It also reveals that Finley was given back to his parents despite them appearing to lie about their drug use, with multiple drug deals taking place in the days immediately before his murder.

  • Paul Bullock speaks after the guilty verdict

Speaking after the verdict, Detective Inspector Paul Bullock from Derbyshire Police said Finley's parents' primary concern was their own freedom and not his life.

He said: "Finley Boden died in what should have been the safest place in the world for him - his own home.

"He was much-loved by his wider family, and during his short life he had many great times with them. That was until he was in the care of Stephen Boden and Sharon Marsden.

"As a parent you have no greater responsibility than to a child who is in your care.

"But Boden and Marsden couldn't even bring themselves to take poor Finley to hospital when it totally clear that he was critically ill.

"They've never given a reasonable explanation as to why they did not do this but it appears abundantly clear that their primary concern was their own freedom and not Finley."

Police say Finley Boden was much-loved by his wider family with many great times had, until he was in the care of his killer parents. Credit: Derbyshire Police

Children's charity, the NSPCC, said the cruelty and abuse inflicted on Finley leading up to his death was "appalling" and "heart-breaking".

An NSPCC spokesperson said: “The death of a child in such brutal circumstances leaves many of us asking questions and we await the Child Safeguarding Practice Review to establish exactly what happened and any ways in which Finley could have been better protected, in order to help prevent future tragedies.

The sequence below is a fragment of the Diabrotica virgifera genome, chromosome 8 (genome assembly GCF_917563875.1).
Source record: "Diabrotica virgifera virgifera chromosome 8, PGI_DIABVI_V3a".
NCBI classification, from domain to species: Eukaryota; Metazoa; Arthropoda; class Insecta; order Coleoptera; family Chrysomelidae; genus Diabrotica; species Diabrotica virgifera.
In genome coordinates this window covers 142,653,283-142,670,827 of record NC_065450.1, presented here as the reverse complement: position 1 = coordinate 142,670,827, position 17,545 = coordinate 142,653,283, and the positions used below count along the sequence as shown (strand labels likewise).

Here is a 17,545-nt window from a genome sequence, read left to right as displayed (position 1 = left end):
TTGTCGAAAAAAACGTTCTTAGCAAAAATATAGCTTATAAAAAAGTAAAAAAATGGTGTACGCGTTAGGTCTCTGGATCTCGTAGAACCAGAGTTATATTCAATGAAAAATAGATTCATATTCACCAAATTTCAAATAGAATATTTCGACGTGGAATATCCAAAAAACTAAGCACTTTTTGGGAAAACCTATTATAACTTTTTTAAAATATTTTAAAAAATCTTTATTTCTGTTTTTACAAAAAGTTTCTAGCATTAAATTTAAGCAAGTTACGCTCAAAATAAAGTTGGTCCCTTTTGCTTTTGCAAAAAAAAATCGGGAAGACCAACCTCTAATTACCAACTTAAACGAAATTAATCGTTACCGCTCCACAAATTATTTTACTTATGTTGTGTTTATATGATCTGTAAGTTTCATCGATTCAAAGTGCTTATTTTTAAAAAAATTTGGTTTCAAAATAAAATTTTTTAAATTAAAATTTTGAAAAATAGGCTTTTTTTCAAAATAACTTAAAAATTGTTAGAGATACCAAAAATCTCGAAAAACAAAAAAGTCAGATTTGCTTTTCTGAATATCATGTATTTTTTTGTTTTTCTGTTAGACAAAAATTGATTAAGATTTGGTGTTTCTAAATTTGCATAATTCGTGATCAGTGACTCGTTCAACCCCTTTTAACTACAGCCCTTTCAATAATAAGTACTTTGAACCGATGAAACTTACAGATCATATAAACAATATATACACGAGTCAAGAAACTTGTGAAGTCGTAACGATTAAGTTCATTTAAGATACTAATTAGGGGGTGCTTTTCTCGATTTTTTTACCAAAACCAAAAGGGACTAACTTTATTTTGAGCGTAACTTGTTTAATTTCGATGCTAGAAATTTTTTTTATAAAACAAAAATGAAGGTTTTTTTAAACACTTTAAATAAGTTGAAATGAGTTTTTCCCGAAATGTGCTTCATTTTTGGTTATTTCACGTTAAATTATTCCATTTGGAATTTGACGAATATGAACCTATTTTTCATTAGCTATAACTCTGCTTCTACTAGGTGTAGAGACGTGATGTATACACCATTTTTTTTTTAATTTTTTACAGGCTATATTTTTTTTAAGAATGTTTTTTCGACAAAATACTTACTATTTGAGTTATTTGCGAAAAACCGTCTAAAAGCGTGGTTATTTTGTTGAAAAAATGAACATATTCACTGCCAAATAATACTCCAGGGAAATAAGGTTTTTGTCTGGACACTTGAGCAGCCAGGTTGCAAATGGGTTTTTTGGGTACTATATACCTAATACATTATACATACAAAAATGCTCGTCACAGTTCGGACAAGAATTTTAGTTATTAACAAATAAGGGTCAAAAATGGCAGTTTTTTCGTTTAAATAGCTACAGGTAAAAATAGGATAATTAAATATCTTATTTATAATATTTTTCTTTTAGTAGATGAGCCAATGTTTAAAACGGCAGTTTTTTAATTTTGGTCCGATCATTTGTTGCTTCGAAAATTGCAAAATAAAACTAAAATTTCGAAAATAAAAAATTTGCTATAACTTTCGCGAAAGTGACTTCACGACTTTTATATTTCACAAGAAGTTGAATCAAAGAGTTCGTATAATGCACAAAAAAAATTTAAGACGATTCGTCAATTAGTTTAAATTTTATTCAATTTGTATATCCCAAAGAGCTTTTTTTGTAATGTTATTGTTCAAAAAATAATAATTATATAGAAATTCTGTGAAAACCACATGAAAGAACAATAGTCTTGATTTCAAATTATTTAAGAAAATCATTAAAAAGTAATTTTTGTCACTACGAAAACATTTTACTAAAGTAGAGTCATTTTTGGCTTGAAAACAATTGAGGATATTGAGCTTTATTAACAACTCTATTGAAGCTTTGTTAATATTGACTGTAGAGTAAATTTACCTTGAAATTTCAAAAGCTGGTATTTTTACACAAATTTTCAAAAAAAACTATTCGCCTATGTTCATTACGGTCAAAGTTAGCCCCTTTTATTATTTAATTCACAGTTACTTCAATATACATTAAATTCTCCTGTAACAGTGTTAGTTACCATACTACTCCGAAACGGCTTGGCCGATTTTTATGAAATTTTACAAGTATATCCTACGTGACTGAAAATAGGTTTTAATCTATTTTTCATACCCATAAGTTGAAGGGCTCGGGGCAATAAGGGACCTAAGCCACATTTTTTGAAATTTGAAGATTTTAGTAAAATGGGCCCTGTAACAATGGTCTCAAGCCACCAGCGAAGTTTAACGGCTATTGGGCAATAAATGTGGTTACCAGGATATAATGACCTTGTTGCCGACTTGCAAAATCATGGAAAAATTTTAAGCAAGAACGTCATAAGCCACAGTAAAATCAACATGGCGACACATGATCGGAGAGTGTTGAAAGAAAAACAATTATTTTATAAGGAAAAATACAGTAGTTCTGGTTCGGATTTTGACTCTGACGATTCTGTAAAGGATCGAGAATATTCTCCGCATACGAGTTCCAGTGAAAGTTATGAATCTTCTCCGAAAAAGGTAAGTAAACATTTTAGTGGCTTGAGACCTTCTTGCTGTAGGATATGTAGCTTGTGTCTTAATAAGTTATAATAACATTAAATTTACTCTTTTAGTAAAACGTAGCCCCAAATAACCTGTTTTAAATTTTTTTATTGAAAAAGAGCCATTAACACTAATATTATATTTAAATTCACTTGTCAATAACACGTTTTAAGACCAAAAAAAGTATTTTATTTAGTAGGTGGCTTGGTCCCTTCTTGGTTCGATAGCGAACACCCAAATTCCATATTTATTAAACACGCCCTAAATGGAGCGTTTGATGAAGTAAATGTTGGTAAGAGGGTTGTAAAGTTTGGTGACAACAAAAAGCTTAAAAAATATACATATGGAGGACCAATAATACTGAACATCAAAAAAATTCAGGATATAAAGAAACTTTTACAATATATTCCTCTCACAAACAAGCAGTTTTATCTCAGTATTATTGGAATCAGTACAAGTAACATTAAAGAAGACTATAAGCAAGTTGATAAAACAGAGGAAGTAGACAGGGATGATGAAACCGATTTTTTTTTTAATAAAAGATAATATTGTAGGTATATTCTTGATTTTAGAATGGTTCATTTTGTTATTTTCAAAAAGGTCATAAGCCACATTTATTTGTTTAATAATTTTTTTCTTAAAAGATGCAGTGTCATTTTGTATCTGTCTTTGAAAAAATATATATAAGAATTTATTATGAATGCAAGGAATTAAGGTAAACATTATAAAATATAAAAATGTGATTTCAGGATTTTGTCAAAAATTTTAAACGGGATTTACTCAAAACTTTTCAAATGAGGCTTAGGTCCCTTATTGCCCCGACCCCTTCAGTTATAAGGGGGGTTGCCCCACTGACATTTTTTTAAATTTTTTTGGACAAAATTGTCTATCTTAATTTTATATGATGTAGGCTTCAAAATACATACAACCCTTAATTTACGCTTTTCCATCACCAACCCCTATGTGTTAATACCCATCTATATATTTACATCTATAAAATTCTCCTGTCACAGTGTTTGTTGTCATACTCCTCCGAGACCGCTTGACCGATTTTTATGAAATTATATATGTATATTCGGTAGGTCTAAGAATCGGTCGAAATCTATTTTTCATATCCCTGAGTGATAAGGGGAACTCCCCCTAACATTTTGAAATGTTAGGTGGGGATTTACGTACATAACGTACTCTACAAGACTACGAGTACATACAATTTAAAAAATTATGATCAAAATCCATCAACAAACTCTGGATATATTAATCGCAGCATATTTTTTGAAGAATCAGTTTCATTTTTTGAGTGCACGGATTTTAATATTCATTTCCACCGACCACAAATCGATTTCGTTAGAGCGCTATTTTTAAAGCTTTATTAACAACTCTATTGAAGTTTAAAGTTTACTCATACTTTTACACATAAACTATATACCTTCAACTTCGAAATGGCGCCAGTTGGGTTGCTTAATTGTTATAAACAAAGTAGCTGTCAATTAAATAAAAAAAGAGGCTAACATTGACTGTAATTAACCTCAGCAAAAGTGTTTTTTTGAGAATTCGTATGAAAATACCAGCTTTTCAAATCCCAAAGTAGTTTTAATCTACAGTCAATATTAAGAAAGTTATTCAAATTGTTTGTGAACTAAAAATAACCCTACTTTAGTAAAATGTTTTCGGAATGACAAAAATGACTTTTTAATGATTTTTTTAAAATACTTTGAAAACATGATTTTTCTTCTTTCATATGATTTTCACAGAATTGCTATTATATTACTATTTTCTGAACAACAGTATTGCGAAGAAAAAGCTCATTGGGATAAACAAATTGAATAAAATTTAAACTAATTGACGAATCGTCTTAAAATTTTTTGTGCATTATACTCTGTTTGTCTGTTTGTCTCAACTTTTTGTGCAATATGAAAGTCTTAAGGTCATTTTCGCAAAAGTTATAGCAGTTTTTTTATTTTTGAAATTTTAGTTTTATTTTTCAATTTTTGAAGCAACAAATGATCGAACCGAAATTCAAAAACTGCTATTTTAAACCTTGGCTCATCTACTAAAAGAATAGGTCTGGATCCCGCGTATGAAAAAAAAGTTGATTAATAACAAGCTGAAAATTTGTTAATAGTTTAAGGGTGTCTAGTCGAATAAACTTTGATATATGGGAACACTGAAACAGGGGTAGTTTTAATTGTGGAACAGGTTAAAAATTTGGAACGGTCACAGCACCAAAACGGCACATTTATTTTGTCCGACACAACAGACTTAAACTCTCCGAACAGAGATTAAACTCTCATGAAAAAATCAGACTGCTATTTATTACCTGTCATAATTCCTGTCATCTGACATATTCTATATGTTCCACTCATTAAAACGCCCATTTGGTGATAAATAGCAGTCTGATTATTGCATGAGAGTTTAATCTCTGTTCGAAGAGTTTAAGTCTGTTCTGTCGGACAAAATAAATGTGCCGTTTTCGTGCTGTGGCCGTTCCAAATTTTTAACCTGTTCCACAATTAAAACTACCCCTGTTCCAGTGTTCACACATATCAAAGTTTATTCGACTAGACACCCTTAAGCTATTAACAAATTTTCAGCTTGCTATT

“We know that babies and our youngest children are particularly vulnerable to abuse and completely reliant on the adults around them for care and protection. Nationally the Government must takes forward the changes recommended by previous reviews and experts to transform the child protection system and ensure the different agencies involved are able to work together effectively to focus on children and babies like Finley.

“It’s also crucial that everyone does all they can to prevent child abuse. Anyone who has concerns for a child’s safety should contact the local authorities, the police or the NSPCC Helpline.”

Statement from Derbyshire County Council

A Derbyshire County Council spokeswoman said: "Finley’s death is a tragedy and our heartfelt sympathy goes out to everyone who knew and loved him.

"Following the conviction of Finley’s parents for murder we continue to be fully engaged with the Derby and Derbyshire Safeguarding Children Partnership which has commissioned a local child safeguarding practice review.

"This is a statutory legal process, formerly referred to as a serious case review, which looks in depth at the role of all agencies following the death of a child.

"The review is conducted independently and it would not be appropriate for us to comment further until that review is complete to ensure we do not pre-empt its findings.

"Once the review process has concluded we will be in a position to communicate more fully about this case."